The Windrush generation came to Britain on the basis that citizenship was theirs by birth-right, but while Britain was seen as a paragon of equal justice, many of those new arrivals found a nation that was hostile and unwilling to incorporate black people into its concept of Britishness. Perry brings together a range of sources such as records of grassroots political organisations, photographs, migrant narratives and calypso music to explore how people navigated the politics of race and citizenship in Britain and the critical role that black people played in the formation of contemporary Britain. Perry uses sources from all over the United Kingdom for this book but makes use of the records of the National Council of Social Services records (ACC/1888) from LMA.

  4. Thomas Kytson's 'Boke of Remembraunce' (1529-1540), edited by Colin J. Brett (60.41 KYT)

    The 54th volume of the London Record Society's series, this is an edition of a manuscript volume of Thomas Kytson's commercial dealings. Kyston was a London Alderman, mercer and Merchant Adventurer and this volume describes his purchases of cloth, his shipments to the Low Countries, the sales of spices and other goods, as well as information about Kytson's fellow merchants and family.

  5. Five Parishes in Late Medieval and Tudor London: Communities and Reform - Gary Gibbs (67.4 GIB)

    This is a forensic study of five parishes in the City of London where Gibbs explores the governance, structure, fraternities and operations of the parishes in minute detail, revealing the unique character of individual parishes and the nature of specific neighbourhoods in the City. A fascinating approach that comes from detailed study. Records of the parishes are all held at LMA, and this could be a useful text for researchers working in this period.

  6. Merchants: The Community that Shaped England's Trade and Empire by Edmond Smith (35.3 SMI)

    Smith traces the lives of English merchants in the century following Elizabeth I's ascent to the throne, when English trade grew spectacularly as innumerable ventures were launched across the globe. His examination of their behaviour, relationships and mutual collaboration form a study of this community of merchants, which Smith argues provide the origins of a globalised Britain. As you might imagine, Smith makes use of the records of the City Corporation and of some of the livery companies held by LMA (the latter accessible via Guildhall Library) in his work.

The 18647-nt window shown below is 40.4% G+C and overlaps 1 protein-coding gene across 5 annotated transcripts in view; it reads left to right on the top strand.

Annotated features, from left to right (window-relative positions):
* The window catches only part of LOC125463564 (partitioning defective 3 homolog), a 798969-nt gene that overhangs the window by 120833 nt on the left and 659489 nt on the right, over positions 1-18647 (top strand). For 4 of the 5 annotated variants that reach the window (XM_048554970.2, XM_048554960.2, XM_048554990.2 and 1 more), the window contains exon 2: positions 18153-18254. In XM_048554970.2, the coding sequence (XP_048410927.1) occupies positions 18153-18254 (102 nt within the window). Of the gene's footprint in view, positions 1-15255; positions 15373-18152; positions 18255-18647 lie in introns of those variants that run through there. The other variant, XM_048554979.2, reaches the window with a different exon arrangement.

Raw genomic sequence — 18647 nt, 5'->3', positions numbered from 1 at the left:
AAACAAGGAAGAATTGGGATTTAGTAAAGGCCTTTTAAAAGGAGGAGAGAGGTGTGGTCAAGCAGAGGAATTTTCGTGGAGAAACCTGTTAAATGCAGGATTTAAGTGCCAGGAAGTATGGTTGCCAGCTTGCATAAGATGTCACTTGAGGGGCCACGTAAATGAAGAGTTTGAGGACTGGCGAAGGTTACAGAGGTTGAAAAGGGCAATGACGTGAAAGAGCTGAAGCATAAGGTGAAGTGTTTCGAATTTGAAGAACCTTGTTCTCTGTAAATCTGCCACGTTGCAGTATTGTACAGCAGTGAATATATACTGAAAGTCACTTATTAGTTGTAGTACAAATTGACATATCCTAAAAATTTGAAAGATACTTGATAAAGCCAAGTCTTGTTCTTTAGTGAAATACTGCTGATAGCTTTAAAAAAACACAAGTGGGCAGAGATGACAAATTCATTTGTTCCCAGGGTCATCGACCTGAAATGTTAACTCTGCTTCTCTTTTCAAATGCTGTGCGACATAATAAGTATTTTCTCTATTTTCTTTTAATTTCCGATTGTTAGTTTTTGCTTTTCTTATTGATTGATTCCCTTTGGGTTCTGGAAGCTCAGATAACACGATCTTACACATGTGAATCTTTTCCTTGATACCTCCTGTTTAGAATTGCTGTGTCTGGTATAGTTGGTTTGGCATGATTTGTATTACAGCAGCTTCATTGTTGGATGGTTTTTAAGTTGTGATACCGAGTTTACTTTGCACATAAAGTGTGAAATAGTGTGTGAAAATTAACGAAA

7. Living with Shakespeare: Saint Helen's Parish, London, 1593-1598 by Geoffrey Marsh (67.5 MAR)

    It is hard to believe there are any documents left that haven't already been scrutinised and re-scrutinised by generations of Shakespeare scholars, but here Marsh has a go - focusing on Shakespeare's life following the 1593-4 plague, when he was turning 30 and evolving from a newcomer to London's theatre to an established name. He does this through an exploration of the records of St Helen's Bishopsgate, looking at the parish's religious, political and neighbourly intersections and what influence these may have had on the bard. This is a pretty lavish publication, with lots of illustrations.

  8. London Parish Maps to 1900 - Ralph Hyde (65.21 HYD)

    Ralph Hyde, former Keeper of Maps and Prints at Guildhall Library (who died in 2015) compiled this single catalogue of over 470 parish maps. This commemorative volume, including illustrations of 340 of the maps, published by the London Topographical Society has a great deal of potential use for researchers trying to identify maps of specific areas, and as you might expect it includes a large quantity of maps from LMA with reference numbers to the Collections Catalogue and to the London Picture Archive.

  9. London and its Asylums 1888-1914: Politics and Madness by Robert Ellis (26.2 ELL)